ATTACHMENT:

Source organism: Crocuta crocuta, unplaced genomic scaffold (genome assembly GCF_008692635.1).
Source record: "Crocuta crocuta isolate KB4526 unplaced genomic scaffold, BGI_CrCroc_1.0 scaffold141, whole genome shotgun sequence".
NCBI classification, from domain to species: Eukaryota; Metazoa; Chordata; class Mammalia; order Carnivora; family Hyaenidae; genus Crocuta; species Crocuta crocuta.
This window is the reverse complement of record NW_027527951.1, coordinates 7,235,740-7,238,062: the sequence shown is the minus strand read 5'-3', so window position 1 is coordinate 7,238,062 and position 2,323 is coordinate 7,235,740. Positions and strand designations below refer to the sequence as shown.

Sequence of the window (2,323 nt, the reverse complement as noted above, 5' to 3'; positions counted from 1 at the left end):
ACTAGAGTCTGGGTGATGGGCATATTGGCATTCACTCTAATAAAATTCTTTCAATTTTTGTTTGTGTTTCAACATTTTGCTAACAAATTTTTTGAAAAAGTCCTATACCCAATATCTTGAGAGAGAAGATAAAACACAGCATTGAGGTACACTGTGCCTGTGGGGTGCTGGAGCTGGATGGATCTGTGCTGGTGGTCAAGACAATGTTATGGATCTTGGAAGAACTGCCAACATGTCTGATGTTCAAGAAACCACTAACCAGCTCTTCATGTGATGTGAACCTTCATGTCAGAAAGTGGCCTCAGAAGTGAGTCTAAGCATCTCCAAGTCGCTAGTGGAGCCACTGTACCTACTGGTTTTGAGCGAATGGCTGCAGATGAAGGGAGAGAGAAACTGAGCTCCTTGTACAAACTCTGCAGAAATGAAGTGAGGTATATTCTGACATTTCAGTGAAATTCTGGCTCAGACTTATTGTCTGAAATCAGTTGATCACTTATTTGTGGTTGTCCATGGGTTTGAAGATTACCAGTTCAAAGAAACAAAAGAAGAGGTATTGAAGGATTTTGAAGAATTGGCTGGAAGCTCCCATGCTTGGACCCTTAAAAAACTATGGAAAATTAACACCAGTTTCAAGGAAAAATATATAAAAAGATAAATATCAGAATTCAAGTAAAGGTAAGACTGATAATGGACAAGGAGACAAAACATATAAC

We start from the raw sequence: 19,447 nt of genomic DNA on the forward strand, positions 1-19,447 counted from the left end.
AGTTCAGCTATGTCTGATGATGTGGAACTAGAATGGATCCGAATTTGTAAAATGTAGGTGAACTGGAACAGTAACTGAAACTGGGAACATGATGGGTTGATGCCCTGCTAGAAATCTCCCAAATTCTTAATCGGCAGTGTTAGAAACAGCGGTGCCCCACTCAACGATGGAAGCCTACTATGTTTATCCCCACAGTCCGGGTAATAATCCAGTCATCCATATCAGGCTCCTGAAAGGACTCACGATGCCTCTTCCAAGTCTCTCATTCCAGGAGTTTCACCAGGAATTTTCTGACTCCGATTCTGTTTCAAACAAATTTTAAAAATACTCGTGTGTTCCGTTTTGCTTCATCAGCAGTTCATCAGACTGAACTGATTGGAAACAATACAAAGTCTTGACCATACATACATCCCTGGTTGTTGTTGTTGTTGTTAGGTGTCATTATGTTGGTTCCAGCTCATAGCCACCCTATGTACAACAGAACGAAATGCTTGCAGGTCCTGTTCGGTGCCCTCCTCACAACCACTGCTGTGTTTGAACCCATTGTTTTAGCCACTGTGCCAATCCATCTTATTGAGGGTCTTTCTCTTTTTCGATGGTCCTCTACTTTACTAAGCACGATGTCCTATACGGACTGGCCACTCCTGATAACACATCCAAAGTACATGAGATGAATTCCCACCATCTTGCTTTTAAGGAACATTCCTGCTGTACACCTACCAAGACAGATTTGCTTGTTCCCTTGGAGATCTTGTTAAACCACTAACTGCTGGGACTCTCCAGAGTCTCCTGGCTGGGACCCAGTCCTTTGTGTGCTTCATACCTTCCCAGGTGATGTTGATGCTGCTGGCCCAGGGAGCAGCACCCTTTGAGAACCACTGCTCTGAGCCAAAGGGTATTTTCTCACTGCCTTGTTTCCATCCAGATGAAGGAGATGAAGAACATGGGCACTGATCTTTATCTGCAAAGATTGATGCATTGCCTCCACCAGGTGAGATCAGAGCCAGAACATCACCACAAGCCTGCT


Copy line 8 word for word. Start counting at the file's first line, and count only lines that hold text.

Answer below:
AGTTCAGCTATGTCTGATGATGTGGAACTAGAATGGATCCGAATTTGTAAAATGTAGGTGAACTGGAACAGTAACTGAAACTGGGAACATGATGGGTTGATGCCCTGCTAGAAATCTCCCAAATTCTTAATCGGCAGTGTTAGAAACAGCGGTGCCCCACTCAACGATGGAAGCCTACTATGTTTATCCCCACAGTCCGGGTAATAATCCAGTCATCCATATCAGGCTCCTGAAAGGACTCACGATGCCTCTTCCAAGTCTCTCATTCCAGGAGTTTCACCAGGAATTTTCTGACTCCGATTCTGTTTCAAACAAATTTTAAAAATACTCGTGTGTTCCGTTTTGCTTCATCAGCAGTTCATCAGACTGAACTGATTGGAAACAATACAAAGTCTTGACCATACATACATCCCTGGTTGTTGTTGTTGTTGTTAGGTGTCATTATGTTGGTTCCAGCTCATAGCCACCCTATGTACAACAGAACGAAATGCTTGCAGGTCCTGTTCGGTGCCCTCCTCACAACCACTGCTGTGTTTGAACCCATTGTTTTAGCCACTGTGCCAATCCATCTTATTGAGGGTCTTTCTCTTTTTCGATGGTCCTCTACTTTACTAAGCACGATGTCCTATACGGACTGGCCACTCCTGATAACACATCCAAAGTACATGAGATGAATTCCCACCATCTTGCTTTTAAGGAACATTCCTGCTGTACACCTACCAAGACAGATTTGCTTGTTCCCTTGGAGATCTTGTTAAACCACTAACTGCTGGGACTCTCCAGAGTCTCCTGGCTGGGACCCAGTCCTTTGTGTGCTTCATACCTTCCCAGGTGATGTTGATGCTGCTGGCCCAGGGAGCAGCACCCTTTGAGAACCACTGCTCTGAGCCAAAGGGTATTTTCTCACTGCCTTGTTTCCATCCAGATGAAGGAGATGAAGAACATGGGCACTGATCTTTATCTGCAAAGATTGATGCATTGCCTCCACCAGGTGAGATCAGAGCCAGAACATCACCACAAGCCTGCT